Reading the newspaper on the subway in 1914

Rather than hiding behind newspapers, riders stare into tablets and smartphones. Instead of actual straps overhead, strap hangers today have a stainless steel bar to grab.


And could that really be a wood floor riders rest their feet on, unlike the one inside subway cars today?

But otherwise, the experience of taking the subway hasn’t changed much since Francis Luis Mora, a Uruguayan-born illustrator and instructor at William Merritt Chase‘s School of Art, painted “Evening News—Subway Riders” (top) in 1914.


Colorful ads beckon riders’ attention. People sit crammed in close in a row against car windows. And most everyone looks away from each other, their eyes focused anywhere but their fellow commuters.

Mora’s “Morning News,” above, from 1912, gives us a different lineup of riders, also looking away or into newspapers, with one man doing that thing of reading over a fellow rider’s shoulder.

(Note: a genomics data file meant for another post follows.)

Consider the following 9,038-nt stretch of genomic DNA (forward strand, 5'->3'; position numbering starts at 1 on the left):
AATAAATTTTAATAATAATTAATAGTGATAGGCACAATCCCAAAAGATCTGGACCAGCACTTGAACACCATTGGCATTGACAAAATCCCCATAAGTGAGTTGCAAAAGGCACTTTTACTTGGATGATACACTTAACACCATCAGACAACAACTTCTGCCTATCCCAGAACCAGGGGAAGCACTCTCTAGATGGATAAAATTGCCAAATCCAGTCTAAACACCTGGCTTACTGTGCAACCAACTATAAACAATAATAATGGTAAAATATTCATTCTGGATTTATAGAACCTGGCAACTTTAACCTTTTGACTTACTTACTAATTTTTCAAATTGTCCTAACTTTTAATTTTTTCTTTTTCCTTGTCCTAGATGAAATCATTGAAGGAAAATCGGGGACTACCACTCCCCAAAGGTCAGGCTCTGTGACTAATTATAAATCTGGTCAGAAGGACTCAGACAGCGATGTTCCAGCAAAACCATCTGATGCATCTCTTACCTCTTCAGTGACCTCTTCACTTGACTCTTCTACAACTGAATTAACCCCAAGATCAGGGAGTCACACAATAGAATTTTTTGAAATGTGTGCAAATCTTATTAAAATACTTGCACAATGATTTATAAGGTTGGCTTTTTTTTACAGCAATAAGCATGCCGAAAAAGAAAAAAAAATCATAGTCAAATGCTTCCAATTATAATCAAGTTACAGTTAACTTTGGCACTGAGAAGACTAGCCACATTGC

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4 Responses to “Reading the newspaper on the subway in 1914”

  1. wack60585 Says:

    Reblogged this on wack60585.

  2. Audrey Burtrum-Stanley Says:

    Terrific NYC paintings! Naturally the subway car’s interior is a give-away to the era — as well as the rider’s apparel styles. However, since the theme is ‘reading the newspaper’ – did you take note of how large the actualy newsprint was back then? Not only are there many more pages to the section, but the actual paper size is considerably larger; Therefore, the edition requires more columns of news or ads! This is during the time of ‘no colored ink’ in the newspaper too.
    (*I lived through some of these changes and am beginning to feel like one of those ‘newspaper reading dinosaurs’ in a Gary Larson cartoon — HA!)

  3. Carol Krois Says:

    An acquaintance told me that his mother, in the 1940s, I believe, wore black gloves while on the subway to hide the newsprint smudges and changed to white gloves as she went on to her office.

  4. georgebeach Says:

    Loved these images. I learned how to fold a newspaper to half-tab size so I could read it, flipping to continuation, on the busses and streetcars of New Orleans. Kept the habit for many years. Makes it easy to read the paper at the breakfast.

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